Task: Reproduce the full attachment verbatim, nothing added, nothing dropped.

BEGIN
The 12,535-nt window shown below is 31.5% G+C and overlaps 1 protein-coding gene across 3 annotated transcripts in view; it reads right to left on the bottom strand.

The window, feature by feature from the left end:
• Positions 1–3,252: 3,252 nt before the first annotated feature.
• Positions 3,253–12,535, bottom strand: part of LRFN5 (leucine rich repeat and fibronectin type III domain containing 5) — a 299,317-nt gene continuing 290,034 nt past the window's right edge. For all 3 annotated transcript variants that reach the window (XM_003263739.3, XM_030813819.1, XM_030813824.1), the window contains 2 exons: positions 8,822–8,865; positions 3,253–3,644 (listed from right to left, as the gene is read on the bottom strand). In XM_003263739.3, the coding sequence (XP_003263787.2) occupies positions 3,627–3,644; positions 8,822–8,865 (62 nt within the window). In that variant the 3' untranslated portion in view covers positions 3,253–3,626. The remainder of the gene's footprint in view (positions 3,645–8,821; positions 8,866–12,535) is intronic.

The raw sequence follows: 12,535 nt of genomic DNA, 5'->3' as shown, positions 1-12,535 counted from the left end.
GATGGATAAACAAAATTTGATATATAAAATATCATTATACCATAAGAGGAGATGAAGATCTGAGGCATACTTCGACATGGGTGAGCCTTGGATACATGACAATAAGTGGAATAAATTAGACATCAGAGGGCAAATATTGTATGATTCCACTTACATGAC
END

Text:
The 12,535-nt window shown below is 31.5% G+C and overlaps 1 protein-coding gene across 3 annotated transcripts in view; it reads right to left on the bottom strand.

The window, feature by feature from the left end:
• Positions 1–3,252: 3,252 nt before the first annotated feature.
• Positions 3,253–12,535, bottom strand: part of LRFN5 (leucine rich repeat and fibronectin type III domain containing 5) — a 299,317-nt gene continuing 290,034 nt past the window's right edge. For all 3 annotated transcript variants that reach the window (XM_003263739.3, XM_030813819.1, XM_030813824.1), the window contains 2 exons: positions 8,822–8,865; positions 3,253–3,644 (listed from right to left, as the gene is read on the bottom strand). In XM_003263739.3, the coding sequence (XP_003263787.2) occupies positions 3,627–3,644; positions 8,822–8,865 (62 nt within the window). In that variant the 3' untranslated portion in view covers positions 3,253–3,626. The remainder of the gene's footprint in view (positions 3,645–8,821; positions 8,866–12,535) is intronic.

The raw sequence follows: 12,535 nt of genomic DNA, 5'->3' as shown, positions 1-12,535 counted from the left end.
GATGGATAAACAAAATTTGATATATAAAATATCATTATACCATAAGAGGAGATGAAGATCTGAGGCATACTTCGACATGGGTGAGCCTTGGATACATGACAATAAGTGGAATAAATTAGACATCAGAGGGCAAATATTGTATGATTCCACTTACATGAC